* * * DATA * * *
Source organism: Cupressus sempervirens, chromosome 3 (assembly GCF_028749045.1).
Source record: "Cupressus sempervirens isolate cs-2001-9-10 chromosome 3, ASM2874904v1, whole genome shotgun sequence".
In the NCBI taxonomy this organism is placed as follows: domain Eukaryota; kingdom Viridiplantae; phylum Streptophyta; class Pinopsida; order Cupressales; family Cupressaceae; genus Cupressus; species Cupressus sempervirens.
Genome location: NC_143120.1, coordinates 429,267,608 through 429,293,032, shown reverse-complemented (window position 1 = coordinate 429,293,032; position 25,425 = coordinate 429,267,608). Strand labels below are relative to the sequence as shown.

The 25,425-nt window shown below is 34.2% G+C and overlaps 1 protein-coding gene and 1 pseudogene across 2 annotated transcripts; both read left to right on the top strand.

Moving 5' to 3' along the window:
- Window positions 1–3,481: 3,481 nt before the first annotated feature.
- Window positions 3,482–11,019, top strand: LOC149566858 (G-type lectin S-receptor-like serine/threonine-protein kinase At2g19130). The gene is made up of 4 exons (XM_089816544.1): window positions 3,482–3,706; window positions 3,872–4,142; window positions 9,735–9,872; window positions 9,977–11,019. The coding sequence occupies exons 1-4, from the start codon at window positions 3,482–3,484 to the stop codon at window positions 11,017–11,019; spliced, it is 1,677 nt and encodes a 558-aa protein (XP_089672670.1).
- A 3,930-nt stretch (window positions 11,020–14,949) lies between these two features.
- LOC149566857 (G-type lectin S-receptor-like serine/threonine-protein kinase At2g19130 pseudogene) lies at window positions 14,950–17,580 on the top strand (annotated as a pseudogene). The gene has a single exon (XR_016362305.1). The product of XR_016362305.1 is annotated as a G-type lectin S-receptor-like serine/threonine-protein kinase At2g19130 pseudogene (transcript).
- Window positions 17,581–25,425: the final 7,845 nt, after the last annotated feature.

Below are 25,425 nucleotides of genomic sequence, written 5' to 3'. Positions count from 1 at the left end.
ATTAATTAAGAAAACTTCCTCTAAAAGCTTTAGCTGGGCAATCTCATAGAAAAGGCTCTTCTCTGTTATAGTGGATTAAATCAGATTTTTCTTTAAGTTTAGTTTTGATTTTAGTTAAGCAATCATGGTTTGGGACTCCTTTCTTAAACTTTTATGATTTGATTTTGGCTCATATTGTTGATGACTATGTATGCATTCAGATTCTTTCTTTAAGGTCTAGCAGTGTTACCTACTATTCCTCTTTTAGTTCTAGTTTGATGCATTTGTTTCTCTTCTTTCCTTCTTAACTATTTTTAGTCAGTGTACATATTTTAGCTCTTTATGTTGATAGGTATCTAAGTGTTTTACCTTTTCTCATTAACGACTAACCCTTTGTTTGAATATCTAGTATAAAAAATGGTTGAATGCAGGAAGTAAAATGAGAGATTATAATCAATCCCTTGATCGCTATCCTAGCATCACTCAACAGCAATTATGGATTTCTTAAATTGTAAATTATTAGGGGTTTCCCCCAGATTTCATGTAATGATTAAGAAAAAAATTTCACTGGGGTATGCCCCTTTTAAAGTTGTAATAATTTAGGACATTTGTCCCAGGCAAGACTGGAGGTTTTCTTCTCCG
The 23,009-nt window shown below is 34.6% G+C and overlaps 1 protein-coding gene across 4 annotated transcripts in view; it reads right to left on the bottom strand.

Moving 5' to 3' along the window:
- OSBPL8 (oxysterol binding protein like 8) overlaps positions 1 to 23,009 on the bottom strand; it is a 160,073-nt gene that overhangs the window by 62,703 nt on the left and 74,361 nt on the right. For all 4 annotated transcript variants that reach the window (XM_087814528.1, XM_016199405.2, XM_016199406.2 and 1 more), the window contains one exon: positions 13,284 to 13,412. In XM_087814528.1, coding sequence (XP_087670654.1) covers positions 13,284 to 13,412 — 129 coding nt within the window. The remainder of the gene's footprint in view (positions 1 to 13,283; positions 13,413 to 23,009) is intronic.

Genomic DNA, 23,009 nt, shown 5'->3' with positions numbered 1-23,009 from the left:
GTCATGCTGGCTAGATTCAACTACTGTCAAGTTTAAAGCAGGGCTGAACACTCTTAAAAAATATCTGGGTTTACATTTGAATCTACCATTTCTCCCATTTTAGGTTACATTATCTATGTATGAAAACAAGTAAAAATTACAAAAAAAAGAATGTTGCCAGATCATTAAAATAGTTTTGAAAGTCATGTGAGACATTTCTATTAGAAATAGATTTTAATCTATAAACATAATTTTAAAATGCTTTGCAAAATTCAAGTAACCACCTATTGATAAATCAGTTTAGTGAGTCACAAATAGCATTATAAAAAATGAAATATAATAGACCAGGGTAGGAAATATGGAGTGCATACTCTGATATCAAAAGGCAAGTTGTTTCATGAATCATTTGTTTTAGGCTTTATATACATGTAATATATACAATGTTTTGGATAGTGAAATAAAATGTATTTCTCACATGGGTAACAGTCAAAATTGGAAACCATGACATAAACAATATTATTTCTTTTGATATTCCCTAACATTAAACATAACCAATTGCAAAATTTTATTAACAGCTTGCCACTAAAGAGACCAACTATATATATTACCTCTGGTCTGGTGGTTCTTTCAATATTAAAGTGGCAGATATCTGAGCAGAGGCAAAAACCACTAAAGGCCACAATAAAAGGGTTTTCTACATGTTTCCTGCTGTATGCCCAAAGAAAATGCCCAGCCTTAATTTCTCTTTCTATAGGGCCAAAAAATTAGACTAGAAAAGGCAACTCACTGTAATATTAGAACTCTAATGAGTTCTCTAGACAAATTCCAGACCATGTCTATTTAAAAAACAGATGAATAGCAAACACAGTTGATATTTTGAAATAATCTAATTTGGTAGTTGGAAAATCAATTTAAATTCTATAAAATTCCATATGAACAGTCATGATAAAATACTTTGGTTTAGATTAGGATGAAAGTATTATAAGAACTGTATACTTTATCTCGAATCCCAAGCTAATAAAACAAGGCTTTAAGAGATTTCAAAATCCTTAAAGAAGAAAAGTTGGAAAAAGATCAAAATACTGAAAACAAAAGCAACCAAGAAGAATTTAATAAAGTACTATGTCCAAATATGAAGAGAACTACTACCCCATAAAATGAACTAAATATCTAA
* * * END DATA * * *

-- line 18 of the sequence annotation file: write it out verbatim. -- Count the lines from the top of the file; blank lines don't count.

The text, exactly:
GTCATGCTGGCTAGATTCAACTACTGTCAAGTTTAAAGCAGGGCTGAACACTCTTAAAAAATATCTGGGTTTACATTTGAATCTACCATTTCTCCCATTTTAGGTTACATTATCTATGTATGAAAACAAGTAAAAATTACAAAAAAAAGAATGTTGCCAGATCATTAAAATAGTTTTGAAAGTCATGTGAGACATTTCTATTAGAAATAGATTTTAATCTATAAACATAATTTTAAAATGCTTTGCAAAATTCAAGTAACCACCTATTGATAAATCAGTTTAGTGAGTCACAAATAGCATTATAAAAAATGAAATATAATAGACCAGGGTAGGAAATATGGAGTGCATACTCTGATATCAAAAGGCAAGTTGTTTCATGAATCATTTGTTTTAGGCTTTATATACATGTAATATATACAATGTTTTGGATAGTGAAATAAAATGTATTTCTCACATGGGTAACAGTCAAAATTGGAAACCATGACATAAACAATATTATTTCTTTTGATATTCCCTAACATTAAACATAACCAATTGCAAAATTTTATTAACAGCTTGCCACTAAAGAGACCAACTATATATATTACCTCTGGTCTGGTGGTTCTTTCAATATTAAAGTGGCAGATATCTGAGCAGAGGCAAAAACCACTAAAGGCCACAATAAAAGGGTTTTCTACATGTTTCCTGCTGTATGCCCAAAGAAAATGCCCAGCCTTAATTTCTCTTTCTATAGGGCCAAAAAATTAGACTAGAAAAGGCAACTCACTGTAATATTAGAACTCTAATGAGTTCTCTAGACAAATTCCAGACCATGTCTATTTAAAAAACAGATGAATAGCAAACACAGTTGATATTTTGAAATAATCTAATTTGGTAGTTGGAAAATCAATTTAAATTCTATAAAATTCCATATGAACAGTCATGATAAAATACTTTGGTTTAGATTAGGATGAAAGTATTATAAGAACTGTATACTTTATCTCGAATCCCAAGCTAATAAAACAAGGCTTTAAGAGATTTCAAAATCCTTAAAGAAGAAAAGTTGGAAAAAGATCAAAATACTGAAAACAAAAGCAACCAAGAAGAATTTAATAAAGTACTATGTCCAAATATGAAGAGAACTACTACCCCATAAAATGAACTAAATATCTAA